JT: As far as I’m concerned we were the rainbow. We were the door openers. They saw us as being different, but we never were different. We were always more the same than anything. People didn’t understand it, they thought we’d be arguing and fighting over this and that, but we were the best of friends. We loved each other. We showed the world that things that appear to be different aren’t necessarily that way at all and what looks to be different could be the same internally. That’s what we were. When Johnny left the group I got a deal with Decca Records. Did you know that?
MR: Yes, I was over there. I saw your master recordings.
JT: Jerry Moss was with us, you know. He was our guy. He got with Herb Alpert and they did their thing, but he was our road manager at first. He was almost our valet. He used to take us on the road and drive the car and bring us ham sandwiches and all that stuff.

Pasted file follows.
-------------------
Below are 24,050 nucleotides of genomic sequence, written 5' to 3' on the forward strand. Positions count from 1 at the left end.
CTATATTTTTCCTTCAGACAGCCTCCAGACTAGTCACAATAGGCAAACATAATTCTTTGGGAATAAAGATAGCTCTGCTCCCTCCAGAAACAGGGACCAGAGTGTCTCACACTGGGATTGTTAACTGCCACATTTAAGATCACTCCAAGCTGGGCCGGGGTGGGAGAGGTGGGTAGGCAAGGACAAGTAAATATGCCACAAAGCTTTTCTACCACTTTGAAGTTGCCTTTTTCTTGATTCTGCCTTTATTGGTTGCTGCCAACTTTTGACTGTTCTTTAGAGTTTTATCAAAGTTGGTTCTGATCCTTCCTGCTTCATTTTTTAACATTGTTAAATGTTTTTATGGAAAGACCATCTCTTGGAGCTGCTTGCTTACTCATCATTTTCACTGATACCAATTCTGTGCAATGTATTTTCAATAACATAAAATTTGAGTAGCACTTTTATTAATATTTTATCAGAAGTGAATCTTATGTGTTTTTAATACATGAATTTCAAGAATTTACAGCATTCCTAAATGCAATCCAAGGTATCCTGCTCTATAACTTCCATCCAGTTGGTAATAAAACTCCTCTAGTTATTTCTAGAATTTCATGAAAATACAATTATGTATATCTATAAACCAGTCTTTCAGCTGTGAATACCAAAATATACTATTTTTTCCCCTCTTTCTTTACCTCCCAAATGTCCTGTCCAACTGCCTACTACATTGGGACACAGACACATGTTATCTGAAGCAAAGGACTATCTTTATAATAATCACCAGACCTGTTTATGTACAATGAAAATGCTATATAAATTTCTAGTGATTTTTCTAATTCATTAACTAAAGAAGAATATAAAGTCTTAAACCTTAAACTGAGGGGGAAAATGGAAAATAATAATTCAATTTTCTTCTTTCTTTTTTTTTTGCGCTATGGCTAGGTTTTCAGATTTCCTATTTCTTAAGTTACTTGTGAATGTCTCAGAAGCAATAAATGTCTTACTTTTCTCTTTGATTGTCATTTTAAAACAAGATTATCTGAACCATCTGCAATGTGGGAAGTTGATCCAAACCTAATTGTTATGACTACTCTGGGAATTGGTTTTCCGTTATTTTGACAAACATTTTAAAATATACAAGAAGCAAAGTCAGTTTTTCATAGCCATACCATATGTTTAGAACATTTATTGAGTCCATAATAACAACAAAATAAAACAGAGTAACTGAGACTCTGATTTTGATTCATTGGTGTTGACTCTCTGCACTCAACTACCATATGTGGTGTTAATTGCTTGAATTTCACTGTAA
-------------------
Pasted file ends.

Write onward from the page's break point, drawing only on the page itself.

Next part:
MR: Are you still in touch with him?
JT: No, I talk more to Larry Klein from Dick Clark productions. They’re going to be part of this thing we’re going to do with …Cars, Music & Stars.
MR: You also will be getting a little gift from The Lee High Valley Music Awards.
JT: Yep! I was awarded the lifetime achievement award and I’m going to be there with them this year. It’s their sixteenth year, so I’m singing “Sixteen Candles” for the awards. It’s going to be great, I hope we can get Chubby there and a couple of other people.
MR: I hope the crowds are as big for you there as they were at Cousin Bruce’s First Annual Pallisades Park Reunion!
JT: There won’t quite be the space for that! [laughs] Geography has a lot to do with it. We’re in Pennsylvania, if we were closer to New York, we could pull in more people like Cousin Brucie.
MR: What’s next?